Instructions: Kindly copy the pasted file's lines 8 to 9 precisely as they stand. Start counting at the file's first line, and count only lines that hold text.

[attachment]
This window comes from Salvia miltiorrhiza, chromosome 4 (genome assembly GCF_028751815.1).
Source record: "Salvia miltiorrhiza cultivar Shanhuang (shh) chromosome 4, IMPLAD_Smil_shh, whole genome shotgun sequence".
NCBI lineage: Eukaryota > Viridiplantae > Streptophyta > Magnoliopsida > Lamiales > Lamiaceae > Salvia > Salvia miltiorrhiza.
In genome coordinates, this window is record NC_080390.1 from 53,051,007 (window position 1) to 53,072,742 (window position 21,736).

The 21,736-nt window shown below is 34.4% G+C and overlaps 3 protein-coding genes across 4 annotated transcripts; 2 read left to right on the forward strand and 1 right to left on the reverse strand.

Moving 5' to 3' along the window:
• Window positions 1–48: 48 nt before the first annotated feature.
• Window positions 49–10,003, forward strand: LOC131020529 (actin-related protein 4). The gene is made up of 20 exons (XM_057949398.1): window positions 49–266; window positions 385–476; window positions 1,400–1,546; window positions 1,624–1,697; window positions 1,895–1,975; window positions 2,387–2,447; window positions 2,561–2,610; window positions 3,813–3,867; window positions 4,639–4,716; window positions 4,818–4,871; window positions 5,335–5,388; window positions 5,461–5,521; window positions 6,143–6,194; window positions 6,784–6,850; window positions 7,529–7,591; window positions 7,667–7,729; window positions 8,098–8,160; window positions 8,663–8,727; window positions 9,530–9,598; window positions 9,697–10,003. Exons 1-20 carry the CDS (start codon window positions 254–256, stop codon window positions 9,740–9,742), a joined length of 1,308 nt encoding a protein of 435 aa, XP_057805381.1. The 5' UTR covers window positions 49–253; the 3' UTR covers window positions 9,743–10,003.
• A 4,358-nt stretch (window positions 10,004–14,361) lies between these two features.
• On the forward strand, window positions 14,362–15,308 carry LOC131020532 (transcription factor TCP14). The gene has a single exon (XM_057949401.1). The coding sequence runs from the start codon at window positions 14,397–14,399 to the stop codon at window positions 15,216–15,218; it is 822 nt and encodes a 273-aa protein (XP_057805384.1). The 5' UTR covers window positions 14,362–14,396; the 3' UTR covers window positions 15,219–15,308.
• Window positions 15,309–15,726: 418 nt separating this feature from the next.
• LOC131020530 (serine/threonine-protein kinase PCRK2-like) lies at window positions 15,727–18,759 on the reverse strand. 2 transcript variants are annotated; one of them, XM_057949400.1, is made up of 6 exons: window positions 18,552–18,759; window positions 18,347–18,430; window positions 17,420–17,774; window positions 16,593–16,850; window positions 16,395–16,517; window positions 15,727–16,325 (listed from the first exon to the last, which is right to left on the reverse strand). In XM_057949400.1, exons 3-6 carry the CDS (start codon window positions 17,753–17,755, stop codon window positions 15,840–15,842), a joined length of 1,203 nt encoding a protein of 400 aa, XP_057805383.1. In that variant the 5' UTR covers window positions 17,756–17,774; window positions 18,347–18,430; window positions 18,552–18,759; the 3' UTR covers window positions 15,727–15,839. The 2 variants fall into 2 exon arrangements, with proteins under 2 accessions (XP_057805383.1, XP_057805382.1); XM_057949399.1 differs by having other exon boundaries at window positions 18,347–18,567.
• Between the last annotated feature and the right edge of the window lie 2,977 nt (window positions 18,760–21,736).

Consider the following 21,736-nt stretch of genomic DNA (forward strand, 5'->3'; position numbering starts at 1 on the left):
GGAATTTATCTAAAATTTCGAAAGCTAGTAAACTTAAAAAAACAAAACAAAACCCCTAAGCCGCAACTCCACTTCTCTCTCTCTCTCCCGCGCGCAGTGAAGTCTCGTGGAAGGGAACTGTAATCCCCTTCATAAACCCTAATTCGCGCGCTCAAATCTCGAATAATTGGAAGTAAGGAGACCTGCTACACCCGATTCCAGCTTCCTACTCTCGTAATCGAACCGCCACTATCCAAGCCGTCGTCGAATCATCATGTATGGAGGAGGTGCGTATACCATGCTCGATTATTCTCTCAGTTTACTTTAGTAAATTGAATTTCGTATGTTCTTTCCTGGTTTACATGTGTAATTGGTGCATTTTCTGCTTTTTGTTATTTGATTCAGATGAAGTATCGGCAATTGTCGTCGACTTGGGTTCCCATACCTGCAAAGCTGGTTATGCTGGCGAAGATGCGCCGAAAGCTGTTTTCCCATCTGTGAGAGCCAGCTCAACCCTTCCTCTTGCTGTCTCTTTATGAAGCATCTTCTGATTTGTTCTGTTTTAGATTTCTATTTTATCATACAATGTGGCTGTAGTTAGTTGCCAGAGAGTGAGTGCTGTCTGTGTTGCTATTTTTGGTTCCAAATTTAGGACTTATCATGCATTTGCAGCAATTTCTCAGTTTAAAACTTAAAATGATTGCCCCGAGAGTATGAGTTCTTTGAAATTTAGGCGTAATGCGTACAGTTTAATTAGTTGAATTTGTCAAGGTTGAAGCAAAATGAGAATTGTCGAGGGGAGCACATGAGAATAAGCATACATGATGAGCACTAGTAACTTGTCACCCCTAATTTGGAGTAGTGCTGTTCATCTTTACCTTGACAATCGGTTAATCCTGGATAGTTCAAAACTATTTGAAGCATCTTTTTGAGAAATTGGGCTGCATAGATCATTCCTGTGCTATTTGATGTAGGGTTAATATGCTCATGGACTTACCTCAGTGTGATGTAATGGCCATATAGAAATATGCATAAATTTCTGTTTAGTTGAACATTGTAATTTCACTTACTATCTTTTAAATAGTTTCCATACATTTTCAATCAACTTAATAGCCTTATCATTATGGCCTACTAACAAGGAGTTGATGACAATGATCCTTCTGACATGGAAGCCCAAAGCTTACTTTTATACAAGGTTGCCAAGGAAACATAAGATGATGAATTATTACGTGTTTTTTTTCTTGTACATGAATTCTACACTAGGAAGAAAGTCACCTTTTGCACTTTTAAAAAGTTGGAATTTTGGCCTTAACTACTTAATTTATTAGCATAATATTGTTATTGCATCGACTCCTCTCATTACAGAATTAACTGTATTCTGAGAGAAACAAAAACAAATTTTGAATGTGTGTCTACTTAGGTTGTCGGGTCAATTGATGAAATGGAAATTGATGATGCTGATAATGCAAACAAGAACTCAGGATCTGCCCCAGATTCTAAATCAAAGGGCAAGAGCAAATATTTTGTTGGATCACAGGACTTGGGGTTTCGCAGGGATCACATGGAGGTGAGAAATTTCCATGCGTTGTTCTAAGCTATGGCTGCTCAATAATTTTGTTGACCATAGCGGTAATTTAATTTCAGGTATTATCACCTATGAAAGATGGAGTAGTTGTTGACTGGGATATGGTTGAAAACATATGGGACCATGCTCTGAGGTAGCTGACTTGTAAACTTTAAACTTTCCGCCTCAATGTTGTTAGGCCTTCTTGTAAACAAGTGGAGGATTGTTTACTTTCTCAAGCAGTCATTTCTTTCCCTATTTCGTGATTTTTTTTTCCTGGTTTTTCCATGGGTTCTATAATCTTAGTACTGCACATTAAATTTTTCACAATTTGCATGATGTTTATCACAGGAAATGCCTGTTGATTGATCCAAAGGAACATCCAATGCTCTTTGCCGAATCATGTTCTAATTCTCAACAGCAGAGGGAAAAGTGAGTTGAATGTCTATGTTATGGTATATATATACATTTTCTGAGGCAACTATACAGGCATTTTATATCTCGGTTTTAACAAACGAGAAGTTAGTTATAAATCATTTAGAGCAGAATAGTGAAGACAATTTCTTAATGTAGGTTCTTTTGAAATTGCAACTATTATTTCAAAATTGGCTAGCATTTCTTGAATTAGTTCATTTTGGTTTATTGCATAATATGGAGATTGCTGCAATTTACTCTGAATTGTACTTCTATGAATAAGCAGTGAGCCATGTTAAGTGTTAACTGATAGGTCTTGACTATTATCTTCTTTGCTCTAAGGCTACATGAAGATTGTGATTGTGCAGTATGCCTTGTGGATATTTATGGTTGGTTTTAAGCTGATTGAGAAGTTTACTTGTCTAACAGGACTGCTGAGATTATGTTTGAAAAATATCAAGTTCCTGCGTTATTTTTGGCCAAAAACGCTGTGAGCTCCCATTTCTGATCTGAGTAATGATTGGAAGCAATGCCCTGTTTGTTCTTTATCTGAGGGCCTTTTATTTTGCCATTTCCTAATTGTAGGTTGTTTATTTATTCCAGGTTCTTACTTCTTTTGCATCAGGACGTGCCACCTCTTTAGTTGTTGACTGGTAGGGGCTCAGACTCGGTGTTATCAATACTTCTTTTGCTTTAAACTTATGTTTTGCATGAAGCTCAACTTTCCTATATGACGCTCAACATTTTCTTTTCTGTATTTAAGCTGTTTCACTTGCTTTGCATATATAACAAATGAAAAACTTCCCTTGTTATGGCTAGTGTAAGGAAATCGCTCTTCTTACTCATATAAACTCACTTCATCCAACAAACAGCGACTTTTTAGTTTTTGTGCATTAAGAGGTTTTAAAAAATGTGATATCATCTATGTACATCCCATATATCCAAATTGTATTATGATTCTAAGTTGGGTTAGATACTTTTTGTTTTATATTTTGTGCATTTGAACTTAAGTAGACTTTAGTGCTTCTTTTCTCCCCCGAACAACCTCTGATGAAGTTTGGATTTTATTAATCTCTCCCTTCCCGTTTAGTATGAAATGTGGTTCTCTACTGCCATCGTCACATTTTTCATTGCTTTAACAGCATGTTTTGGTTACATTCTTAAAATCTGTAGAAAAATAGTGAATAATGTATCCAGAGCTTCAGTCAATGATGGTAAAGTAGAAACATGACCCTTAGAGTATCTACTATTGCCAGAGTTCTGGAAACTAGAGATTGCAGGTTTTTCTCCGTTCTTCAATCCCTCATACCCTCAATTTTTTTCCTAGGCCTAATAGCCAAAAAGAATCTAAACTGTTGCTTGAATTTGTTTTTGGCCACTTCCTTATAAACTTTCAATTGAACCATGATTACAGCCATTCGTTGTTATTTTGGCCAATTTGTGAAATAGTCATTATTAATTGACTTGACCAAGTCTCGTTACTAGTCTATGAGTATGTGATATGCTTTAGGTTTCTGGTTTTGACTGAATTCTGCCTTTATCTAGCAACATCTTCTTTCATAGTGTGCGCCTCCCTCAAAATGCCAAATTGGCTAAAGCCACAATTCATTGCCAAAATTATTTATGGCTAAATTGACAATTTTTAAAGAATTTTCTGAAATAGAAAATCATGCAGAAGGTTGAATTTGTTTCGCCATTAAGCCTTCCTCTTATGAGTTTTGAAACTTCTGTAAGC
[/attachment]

• Window positions 49–10,003, forward strand: LOC131020529 (actin-related protein 4). The gene is made up of 20 exons (XM_057949398.1): window positions 49–266; window positions 385–476; window positions 1,400–1,546; window positions 1,624–1,697; window positions 1,895–1,975; window positions 2,387–2,447; window positions 2,561–2,610; window positions 3,813–3,867; window positions 4,639–4,716; window positions 4,818–4,871; window positions 5,335–5,388; window positions 5,461–5,521; window positions 6,143–6,194; window positions 6,784–6,850; window positions 7,529–7,591; window positions 7,667–7,729; window positions 8,098–8,160; window positions 8,663–8,727; window positions 9,530–9,598; window positions 9,697–10,003. Exons 1-20 carry the CDS (start codon window positions 254–256, stop codon window positions 9,740–9,742), a joined length of 1,308 nt encoding a protein of 435 aa, XP_057805381.1. The 5' UTR covers window positions 49–253; the 3' UTR covers window positions 9,743–10,003.
• A 4,358-nt stretch (window positions 10,004–14,361) lies between these two features.